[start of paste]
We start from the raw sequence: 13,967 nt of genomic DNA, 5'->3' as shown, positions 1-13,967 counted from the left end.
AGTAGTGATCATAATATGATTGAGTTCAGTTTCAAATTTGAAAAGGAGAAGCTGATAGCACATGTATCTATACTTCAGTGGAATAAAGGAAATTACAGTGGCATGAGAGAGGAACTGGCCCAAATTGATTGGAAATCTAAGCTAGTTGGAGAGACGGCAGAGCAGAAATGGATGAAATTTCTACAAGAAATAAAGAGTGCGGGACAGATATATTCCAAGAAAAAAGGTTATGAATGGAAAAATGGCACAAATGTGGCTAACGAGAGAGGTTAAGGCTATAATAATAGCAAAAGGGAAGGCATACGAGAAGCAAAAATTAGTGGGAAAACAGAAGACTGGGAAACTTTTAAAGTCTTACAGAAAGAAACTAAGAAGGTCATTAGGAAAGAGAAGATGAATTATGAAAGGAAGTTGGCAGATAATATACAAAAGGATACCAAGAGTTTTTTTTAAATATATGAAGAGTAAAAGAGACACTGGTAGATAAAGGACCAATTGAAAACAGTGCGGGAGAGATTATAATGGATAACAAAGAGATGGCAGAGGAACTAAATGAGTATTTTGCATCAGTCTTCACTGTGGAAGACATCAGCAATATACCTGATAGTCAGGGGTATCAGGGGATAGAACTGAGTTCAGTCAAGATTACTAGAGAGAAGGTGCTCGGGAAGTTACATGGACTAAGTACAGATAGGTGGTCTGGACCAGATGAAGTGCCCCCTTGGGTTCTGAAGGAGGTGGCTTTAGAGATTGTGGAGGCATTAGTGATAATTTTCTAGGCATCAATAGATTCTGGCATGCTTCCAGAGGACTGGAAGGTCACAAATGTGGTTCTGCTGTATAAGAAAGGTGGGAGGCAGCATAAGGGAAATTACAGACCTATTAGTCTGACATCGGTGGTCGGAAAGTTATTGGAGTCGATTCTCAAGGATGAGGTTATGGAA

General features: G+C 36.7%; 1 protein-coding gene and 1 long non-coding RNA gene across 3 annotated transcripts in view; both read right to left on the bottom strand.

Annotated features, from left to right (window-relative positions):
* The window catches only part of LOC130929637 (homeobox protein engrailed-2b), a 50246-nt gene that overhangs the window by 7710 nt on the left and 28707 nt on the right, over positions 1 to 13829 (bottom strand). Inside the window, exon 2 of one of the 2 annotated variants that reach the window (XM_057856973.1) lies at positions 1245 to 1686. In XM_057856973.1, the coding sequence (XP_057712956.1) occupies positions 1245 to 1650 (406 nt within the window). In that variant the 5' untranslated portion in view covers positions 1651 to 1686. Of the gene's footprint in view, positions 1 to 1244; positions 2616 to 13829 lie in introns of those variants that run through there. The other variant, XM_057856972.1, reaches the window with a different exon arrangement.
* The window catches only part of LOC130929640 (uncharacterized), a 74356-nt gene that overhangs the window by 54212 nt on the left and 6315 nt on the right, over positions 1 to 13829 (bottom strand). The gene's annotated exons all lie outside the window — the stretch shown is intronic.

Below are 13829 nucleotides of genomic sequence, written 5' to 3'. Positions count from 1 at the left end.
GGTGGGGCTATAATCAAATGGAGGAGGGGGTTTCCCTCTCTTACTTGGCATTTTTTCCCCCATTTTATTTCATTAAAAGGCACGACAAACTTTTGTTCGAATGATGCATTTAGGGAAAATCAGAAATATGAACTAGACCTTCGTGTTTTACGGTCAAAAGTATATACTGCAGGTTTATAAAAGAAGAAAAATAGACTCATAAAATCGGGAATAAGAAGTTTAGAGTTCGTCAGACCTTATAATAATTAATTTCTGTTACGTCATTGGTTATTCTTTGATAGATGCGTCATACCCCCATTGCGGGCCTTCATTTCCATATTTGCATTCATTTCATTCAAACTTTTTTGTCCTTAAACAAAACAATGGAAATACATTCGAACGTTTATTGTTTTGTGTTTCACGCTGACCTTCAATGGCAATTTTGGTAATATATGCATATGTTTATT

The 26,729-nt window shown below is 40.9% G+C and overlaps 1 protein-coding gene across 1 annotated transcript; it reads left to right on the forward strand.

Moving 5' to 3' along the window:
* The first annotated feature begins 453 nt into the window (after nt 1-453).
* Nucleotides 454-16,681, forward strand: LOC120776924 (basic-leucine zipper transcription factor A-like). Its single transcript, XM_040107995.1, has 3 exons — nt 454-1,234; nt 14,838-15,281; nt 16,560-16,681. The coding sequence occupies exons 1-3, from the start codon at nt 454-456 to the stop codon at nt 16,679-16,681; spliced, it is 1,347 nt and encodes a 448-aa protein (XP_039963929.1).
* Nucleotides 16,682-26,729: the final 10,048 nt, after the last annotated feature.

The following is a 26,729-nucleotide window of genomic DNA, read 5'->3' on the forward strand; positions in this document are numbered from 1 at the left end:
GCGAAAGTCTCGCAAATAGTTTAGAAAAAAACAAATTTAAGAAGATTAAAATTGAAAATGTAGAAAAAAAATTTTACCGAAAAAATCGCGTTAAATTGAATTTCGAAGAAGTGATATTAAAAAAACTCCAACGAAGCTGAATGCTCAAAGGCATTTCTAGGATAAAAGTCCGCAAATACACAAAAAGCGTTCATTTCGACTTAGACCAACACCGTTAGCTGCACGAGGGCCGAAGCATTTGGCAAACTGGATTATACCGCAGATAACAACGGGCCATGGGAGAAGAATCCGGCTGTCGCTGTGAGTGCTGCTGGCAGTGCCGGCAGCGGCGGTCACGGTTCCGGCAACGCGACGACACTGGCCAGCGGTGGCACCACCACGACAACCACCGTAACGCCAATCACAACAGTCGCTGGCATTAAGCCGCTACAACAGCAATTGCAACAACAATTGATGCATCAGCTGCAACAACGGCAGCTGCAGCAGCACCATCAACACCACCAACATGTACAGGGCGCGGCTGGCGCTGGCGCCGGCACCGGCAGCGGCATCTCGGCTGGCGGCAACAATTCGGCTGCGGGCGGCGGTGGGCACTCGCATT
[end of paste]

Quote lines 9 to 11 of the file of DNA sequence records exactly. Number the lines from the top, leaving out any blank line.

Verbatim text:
The 26,729-nt window shown below is 40.9% G+C and overlaps 1 protein-coding gene across 1 annotated transcript; it reads left to right on the forward strand.

Moving 5' to 3' along the window:
* The first annotated feature begins 453 nt into the window (after nt 1-453).